Building the evidence base on fathers and children’s learning
Research shows that early parental involvement is critical for child development. But most of this evidence is based on studies conducted with mothers, or that involves ‘parents’ but doesn’t consider their gender: an important gap we’re trying to fill (read more in our June 2021 blog).
We know that during the Covid-19 pandemic, dads have been doing a lot to support their children’s learning at home. Now we want to find out more about dads’ involvement; what support they receive from schools and other education providers; and whether they would like additional help.
That’s why this week, as part of PIECE (Paternal Involvement and its Effects on Children’s Education), a study with Leeds and Manchester Universities, we’re launching a survey to help build our understanding of fathers’ provision of educational support.
Please help us improve the evidence base about fathers and children’s learning, by distributing the survey to as many dads as possible (and, if you’re a dad of under-12s, by completing it yourself!).
About our new survey
- What they do to support their children’s education
- How confident they feel doing this
- How their children’s schools and nurseries support them
- Whether there are particular areas they’d like more help with, and
- What types of support they find most useful.
If you’re a dad, please take the survey and share it with friends, family and colleagues.
If you’re a mum, please pass it on to your child’s father and/or other dads you know.
Here’s the link to share: https://www.surveymonkey.com/r/WZKBVDZ.
If you work with fathers or represent a school, nursery or other organisation, please support our study by promoting the survey as widely as possible. You’ll find resources to help you do this on the PIECE website.
We’ll also be holding some online discussions with dads, mums and professionals in spring/summer 2022. If you’d like to take part, please email our head of communications Jeremy Davies.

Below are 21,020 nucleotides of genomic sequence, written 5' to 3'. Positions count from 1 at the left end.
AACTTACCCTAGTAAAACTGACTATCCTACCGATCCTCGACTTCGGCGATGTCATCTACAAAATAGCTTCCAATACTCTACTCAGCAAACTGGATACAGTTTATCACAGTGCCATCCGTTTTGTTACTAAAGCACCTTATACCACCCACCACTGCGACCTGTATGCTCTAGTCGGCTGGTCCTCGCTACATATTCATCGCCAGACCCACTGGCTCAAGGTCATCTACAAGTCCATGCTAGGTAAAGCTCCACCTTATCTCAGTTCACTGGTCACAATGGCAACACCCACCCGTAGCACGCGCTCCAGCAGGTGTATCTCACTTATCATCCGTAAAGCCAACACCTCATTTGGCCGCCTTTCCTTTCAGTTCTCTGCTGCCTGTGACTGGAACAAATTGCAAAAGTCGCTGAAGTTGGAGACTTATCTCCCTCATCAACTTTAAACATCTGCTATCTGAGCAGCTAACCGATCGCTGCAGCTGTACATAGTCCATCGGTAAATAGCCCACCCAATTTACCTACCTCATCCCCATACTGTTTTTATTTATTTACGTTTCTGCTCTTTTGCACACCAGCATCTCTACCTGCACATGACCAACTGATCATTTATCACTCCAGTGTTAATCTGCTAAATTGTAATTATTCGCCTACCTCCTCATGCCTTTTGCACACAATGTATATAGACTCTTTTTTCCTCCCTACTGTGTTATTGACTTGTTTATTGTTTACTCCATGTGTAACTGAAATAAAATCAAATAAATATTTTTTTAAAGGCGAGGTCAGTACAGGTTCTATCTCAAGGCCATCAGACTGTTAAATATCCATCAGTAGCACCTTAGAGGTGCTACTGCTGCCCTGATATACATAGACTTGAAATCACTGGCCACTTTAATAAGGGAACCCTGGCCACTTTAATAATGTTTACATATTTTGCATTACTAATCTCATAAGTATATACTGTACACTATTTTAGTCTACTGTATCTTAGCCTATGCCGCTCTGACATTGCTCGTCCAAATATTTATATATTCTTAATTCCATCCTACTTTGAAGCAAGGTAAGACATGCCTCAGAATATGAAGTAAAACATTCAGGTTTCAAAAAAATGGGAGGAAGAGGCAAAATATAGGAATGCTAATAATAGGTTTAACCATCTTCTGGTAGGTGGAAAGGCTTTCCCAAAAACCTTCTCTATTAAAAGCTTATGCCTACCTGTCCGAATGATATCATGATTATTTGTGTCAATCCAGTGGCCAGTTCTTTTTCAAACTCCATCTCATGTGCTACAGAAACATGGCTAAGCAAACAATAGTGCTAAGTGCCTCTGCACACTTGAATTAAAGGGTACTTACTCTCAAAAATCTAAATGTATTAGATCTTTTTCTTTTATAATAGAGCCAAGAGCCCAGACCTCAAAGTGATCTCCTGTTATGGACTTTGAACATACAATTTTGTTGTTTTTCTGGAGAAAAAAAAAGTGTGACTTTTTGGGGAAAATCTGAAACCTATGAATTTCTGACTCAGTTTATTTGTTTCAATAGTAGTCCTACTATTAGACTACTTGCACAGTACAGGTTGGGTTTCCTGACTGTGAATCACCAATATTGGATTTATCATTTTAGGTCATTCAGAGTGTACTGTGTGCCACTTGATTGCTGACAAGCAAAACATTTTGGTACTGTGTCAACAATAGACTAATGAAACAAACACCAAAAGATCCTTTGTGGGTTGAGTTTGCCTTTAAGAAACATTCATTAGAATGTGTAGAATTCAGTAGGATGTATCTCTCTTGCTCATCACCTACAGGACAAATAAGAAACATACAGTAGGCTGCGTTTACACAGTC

More about the PIECE study
PIECE (Paternal Involvement and its Effects on Children’s Education) is an ESRC-funded study that will test whether paternal involvement increases children’s primary school attainment; whether it has a particular for boys or girls; whether it can moderate the known (negative) effects of poverty; and what kinds of paternal input have the most impact.
The study will conduct the first longitudinal analysis in England that explores the relationship between fathers’ childcare involvement and their children’s attainment at primary school. Using household data from the Millennium Cohort Survey (MCS) linked with official educational records of children from the National Pupil Database in England, we will explore whether, how and at what stage fathers’ childcare involvement affects children’s attainment.
The study is led by Dr Helen Norman, senior research fellow at Leeds University Business School. The FI are Co-Investigators on the project; our role is to consult with parents and professionals, produce resources to help services maximise fathers’ positive involvement, and build impact on education policy.
Find out more on the dedicated study website.